Types Of Greases
Lithium, Calcium, Soda, Aluminium, Complex and Mixed soap base Greases, Soap free Grease, PTFE, Silicone and Molybdenum modified Greases, Specialty and Synthetic Greases.
The original Definition of ASTM of Grease was "A” solid or semi solid combination of petroleum products and a soap or mixtures of soaps with or without fillers, suitable for certain types of lubrication.
Subsequent technological advances have led to the use of synthetic lubricating fluids on the one hand and non-soap thickener’s on the other hand.
Current - Modified Definition of Grease is "A solid or semi solid product of dispersion of thickening agent in liquid lubricant. Other ingredients imparting special properties may be included”. Most greases are in fact is a combination of petroleum oils and metallic soaps.
Grease is a lubricant of higher initial viscosity than oil, consisting originally of a calcium, sodium or lithium soap jelly emulsified with mineral oil.
Greases are typically used in areas where a continuous supply of oil cannot be retained, such as open bearings or gears.
Grease is a fine dispersion of an oil-insoluble thickening agent - usually soap in a fluid lubricant which is generally mineral lubricating oil. The soap is made up of fatty acid, tallow or vegetable oil saponified with alkali which can be hydrated lime, caustic soda, lithium hydroxide or aluminum hydroxide. The lubricating oil component is refined base oil-naphthenic, of medium viscosity index, or cylinder oil stock. Structurally grease is a “water-in-oil” emulsion. Its appearance is smooth, mostly translucent, soft or hard.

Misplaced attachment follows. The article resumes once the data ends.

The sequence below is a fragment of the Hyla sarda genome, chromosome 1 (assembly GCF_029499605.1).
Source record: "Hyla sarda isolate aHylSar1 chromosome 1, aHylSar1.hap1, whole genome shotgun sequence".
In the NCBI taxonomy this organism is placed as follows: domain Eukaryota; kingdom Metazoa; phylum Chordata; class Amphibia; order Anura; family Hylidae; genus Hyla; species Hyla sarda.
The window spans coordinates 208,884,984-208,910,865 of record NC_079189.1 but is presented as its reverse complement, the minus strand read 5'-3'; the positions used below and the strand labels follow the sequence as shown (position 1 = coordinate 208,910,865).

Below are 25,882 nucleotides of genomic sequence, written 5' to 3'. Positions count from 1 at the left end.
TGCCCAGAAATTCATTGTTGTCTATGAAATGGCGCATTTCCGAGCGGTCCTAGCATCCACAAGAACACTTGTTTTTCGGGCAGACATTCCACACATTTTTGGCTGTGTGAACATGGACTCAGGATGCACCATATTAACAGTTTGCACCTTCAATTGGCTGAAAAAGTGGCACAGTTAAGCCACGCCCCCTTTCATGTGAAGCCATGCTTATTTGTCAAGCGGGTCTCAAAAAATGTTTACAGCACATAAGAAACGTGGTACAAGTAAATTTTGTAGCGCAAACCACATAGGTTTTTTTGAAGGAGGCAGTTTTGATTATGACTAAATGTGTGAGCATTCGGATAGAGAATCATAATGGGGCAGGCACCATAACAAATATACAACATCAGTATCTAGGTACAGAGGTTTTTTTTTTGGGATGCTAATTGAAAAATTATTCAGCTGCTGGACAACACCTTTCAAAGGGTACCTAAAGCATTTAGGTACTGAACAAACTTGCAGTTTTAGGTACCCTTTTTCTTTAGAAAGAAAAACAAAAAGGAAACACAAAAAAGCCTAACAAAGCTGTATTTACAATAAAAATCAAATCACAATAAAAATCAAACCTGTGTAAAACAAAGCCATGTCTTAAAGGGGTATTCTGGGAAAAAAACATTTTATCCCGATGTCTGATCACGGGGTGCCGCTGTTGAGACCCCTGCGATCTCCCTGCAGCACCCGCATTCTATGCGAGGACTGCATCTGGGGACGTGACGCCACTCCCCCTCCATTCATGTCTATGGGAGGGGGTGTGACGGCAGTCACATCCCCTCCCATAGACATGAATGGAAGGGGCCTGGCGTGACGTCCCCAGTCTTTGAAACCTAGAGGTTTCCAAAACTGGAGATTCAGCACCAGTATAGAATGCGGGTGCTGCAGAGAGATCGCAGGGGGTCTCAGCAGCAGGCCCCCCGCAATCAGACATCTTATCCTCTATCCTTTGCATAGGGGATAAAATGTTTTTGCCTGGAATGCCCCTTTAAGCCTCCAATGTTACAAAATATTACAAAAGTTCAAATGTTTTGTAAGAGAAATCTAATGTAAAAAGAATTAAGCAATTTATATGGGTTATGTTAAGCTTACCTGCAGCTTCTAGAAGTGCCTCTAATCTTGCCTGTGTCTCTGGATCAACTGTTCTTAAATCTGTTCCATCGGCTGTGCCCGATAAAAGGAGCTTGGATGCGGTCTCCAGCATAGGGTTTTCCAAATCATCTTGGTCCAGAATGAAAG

Properties essential for performance of grease are structural stability, lubricating quality, low and high temperature performance (which are provided by the selected lube oil base stock), where as properties such as water resistance, high temperature quality, resistance to break down through continuous use and ability of grease to stay in place are provided by the soap.
Additives e.g. Graphite, modified clay, asphalt, oxidation and corrosion inhibitors, extreme pressure additives molybdenum disulphide etc. are used to impart specific properties as required by end application.
Factors to be considered when selecting greases are the type of grease, which in turn depends on operating temperatures, water resistance, oxidation stability etc. The second factor, no less important, are the grease's characteristics, including viscosity and consistency.
Basic Types Of Grease
SOAP TYPES GREASES
Metallic soaps + Lubricating Oils + Additives for imparting Special properties
NON SOAP THICKNER GREASES
Thickening Agent + Lubricating Fluid (Synthetic oils) + Additives for imparting Special properties
The value of plastic lubricants has been recognized since very early times when animal fats were used for Axles and the like. In general any lubricating fluid can be gelled by means of a suitable thickness to form a lubricating Grease. In practice mineral oils are almost exclusively used. For soap type Greases mineral oils of relatively low viscosity index 60 are preferred since the greater solvency of the more aromatic oils for soaps makes manufacture easier and gives greases with lower soap contents and with better properties.